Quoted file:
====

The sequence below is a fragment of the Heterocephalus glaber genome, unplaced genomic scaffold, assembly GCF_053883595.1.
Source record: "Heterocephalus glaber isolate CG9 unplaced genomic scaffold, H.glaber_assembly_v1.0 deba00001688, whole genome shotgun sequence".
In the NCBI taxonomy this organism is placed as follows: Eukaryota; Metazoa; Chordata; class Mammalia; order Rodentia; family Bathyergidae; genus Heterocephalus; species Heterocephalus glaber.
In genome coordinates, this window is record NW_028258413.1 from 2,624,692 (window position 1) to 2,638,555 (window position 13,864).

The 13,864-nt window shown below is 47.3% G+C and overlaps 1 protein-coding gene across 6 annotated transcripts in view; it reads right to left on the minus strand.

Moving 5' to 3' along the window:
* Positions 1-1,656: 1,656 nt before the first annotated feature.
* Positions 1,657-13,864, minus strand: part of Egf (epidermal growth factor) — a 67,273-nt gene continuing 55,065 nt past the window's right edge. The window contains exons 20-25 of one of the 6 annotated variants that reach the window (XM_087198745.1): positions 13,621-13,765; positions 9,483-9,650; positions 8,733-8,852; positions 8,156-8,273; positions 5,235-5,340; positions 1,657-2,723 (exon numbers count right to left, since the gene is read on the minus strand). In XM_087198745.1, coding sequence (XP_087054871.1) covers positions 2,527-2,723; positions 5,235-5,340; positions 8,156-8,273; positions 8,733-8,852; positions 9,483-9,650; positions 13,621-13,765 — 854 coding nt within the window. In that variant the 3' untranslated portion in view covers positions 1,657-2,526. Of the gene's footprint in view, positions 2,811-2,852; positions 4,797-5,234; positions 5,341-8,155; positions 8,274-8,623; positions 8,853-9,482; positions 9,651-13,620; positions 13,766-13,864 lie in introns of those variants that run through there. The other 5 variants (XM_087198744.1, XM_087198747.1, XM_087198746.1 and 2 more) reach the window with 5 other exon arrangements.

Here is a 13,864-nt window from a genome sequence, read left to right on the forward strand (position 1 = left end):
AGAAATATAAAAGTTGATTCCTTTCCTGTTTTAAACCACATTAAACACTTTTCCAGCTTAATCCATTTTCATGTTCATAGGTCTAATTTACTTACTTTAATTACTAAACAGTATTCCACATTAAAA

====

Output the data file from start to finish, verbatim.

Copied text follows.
The sequence below is a fragment of the Heterocephalus glaber genome, unplaced genomic scaffold, assembly GCF_053883595.1.
Source record: "Heterocephalus glaber isolate CG9 unplaced genomic scaffold, H.glaber_assembly_v1.0 deba00001688, whole genome shotgun sequence".
In the NCBI taxonomy this organism is placed as follows: Eukaryota; Metazoa; Chordata; class Mammalia; order Rodentia; family Bathyergidae; genus Heterocephalus; species Heterocephalus glaber.
In genome coordinates, this window is record NW_028258413.1 from 2,624,692 (window position 1) to 2,638,555 (window position 13,864).

The 13,864-nt window shown below is 47.3% G+C and overlaps 1 protein-coding gene across 6 annotated transcripts in view; it reads right to left on the minus strand.

Moving 5' to 3' along the window:
* Positions 1-1,656: 1,656 nt before the first annotated feature.
* Positions 1,657-13,864, minus strand: part of Egf (epidermal growth factor) — a 67,273-nt gene continuing 55,065 nt past the window's right edge. The window contains exons 20-25 of one of the 6 annotated variants that reach the window (XM_087198745.1): positions 13,621-13,765; positions 9,483-9,650; positions 8,733-8,852; positions 8,156-8,273; positions 5,235-5,340; positions 1,657-2,723 (exon numbers count right to left, since the gene is read on the minus strand). In XM_087198745.1, coding sequence (XP_087054871.1) covers positions 2,527-2,723; positions 5,235-5,340; positions 8,156-8,273; positions 8,733-8,852; positions 9,483-9,650; positions 13,621-13,765 — 854 coding nt within the window. In that variant the 3' untranslated portion in view covers positions 1,657-2,526. Of the gene's footprint in view, positions 2,811-2,852; positions 4,797-5,234; positions 5,341-8,155; positions 8,274-8,623; positions 8,853-9,482; positions 9,651-13,620; positions 13,766-13,864 lie in introns of those variants that run through there. The other 5 variants (XM_087198744.1, XM_087198747.1, XM_087198746.1 and 2 more) reach the window with 5 other exon arrangements.

Here is a 13,864-nt window from a genome sequence, read left to right on the forward strand (position 1 = left end):
AGAAATATAAAAGTTGATTCCTTTCCTGTTTTAAACCACATTAAACACTTTTCCAGCTTAATCCATTTTCATGTTCATAGGTCTAATTTACTTACTTTAATTACTAAACAGTATTCCACATTAAAA